[Whether] prices fall another 5%, another 10%, does not really matter when the horizon for the investment is five years or more and that will be recouped over that period of time.

Knowledge at Wharton: Could you give any examples of attractive assets that have gone through such deals? And assuming one did find some attractive assets to acquire, given the state of the liquidity situation, where would the capital come from to finance these deals?

Dyer: The capital is available. I mentioned a couple of sources: oil, fuel, sovereign wealth funds, pension funds with a constant inflow of money which they have to allocate, and indeed very many of the funds, such as our own, which were raised for investment in real estate during 2006 and 2007, but which the fund managers never got around to investing or did not do so fast enough or did not find pricing attractive. A lot of that money is still available, it is waiting and it is ready to be invested. So, paradoxically, some of these funds which might have been aimed at investing in core assets have now turned into opportunity funds because they will be able to take advantage of the sort of resources I have been describing.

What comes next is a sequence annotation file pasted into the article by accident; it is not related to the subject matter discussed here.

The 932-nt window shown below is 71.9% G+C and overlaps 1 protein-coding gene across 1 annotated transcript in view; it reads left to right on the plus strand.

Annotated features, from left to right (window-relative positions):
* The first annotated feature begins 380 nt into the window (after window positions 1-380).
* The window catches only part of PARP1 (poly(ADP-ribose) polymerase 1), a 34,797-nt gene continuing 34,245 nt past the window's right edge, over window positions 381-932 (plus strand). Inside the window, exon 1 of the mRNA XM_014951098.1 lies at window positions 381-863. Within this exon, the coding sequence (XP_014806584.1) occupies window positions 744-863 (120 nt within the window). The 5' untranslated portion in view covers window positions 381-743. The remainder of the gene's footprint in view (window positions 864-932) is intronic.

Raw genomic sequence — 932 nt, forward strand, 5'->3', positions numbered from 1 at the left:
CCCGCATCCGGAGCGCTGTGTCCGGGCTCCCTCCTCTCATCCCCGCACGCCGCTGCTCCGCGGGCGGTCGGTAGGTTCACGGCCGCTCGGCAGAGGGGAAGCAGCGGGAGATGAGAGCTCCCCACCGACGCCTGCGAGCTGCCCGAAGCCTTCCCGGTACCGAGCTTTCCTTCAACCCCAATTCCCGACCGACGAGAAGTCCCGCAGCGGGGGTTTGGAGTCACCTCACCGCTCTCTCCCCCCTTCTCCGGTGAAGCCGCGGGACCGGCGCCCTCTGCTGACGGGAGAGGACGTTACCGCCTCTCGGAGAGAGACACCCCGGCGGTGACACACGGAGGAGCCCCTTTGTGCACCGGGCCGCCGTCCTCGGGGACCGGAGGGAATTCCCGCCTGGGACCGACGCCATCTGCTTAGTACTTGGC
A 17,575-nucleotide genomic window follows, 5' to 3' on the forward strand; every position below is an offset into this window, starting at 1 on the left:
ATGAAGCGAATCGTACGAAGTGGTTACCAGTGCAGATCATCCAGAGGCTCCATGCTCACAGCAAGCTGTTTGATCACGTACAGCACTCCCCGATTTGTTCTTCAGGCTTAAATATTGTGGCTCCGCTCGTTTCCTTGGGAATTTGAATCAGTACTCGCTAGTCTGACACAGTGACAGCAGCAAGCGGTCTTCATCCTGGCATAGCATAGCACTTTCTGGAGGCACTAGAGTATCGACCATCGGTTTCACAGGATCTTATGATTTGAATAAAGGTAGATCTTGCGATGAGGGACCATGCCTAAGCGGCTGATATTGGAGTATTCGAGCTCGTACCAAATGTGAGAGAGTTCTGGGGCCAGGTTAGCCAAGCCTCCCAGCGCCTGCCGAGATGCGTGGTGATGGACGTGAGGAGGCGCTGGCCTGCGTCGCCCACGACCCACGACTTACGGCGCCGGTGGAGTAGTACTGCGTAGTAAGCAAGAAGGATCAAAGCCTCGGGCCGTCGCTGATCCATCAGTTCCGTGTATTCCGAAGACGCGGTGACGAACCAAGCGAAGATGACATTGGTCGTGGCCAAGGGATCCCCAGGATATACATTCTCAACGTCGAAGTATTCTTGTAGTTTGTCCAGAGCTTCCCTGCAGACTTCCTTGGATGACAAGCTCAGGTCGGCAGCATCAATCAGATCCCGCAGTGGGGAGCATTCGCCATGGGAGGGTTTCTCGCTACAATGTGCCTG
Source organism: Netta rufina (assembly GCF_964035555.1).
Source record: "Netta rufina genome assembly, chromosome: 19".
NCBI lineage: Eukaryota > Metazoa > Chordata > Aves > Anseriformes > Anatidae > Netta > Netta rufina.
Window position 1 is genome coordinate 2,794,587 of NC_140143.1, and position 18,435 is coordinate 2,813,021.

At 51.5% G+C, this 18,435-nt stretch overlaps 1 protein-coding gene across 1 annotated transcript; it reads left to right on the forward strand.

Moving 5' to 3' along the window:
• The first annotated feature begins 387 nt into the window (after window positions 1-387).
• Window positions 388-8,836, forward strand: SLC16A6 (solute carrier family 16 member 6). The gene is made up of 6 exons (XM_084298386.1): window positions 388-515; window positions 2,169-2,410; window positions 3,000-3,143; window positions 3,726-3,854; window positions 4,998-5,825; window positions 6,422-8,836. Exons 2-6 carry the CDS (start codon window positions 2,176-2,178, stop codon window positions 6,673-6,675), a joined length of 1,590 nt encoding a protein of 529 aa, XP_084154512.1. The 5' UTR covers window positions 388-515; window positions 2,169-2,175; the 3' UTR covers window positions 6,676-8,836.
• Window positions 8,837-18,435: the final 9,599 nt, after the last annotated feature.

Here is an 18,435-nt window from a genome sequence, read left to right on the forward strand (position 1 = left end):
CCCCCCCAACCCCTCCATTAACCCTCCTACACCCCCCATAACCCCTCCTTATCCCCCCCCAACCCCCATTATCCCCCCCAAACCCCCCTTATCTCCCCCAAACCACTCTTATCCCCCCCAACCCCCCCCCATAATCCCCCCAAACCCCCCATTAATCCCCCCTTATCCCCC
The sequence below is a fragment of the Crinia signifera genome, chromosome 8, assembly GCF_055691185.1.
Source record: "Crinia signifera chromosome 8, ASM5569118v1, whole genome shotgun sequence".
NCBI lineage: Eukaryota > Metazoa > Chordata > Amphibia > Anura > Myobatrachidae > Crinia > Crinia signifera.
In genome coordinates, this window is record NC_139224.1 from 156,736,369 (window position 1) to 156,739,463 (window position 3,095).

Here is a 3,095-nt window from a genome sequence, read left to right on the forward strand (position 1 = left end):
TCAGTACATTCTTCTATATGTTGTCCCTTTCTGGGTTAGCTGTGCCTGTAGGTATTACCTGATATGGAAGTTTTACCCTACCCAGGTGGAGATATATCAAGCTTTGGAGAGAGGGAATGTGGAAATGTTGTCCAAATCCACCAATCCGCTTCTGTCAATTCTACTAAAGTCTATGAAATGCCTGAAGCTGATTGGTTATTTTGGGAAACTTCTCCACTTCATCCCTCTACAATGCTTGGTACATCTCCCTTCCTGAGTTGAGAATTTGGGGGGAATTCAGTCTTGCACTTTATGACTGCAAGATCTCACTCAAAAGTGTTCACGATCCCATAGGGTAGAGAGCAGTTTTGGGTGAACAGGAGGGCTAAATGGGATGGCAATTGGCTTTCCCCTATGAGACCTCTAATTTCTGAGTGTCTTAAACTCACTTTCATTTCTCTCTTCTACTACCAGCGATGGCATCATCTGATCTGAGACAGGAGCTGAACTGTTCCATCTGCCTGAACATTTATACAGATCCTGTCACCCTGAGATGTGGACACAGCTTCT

There are examples, not a huge number, but there are examples in all countries in all asset classes where one finds sellers who are sufficiently motivated — and that means under sufficient pressure just at the moment –to have to sell. We are working with buyers with funds and seeking out those sorts of opportunities. But they are available internationally and they are available across all asset classes. There are beginning to be a significant number of motivated sellers out there and that is good news.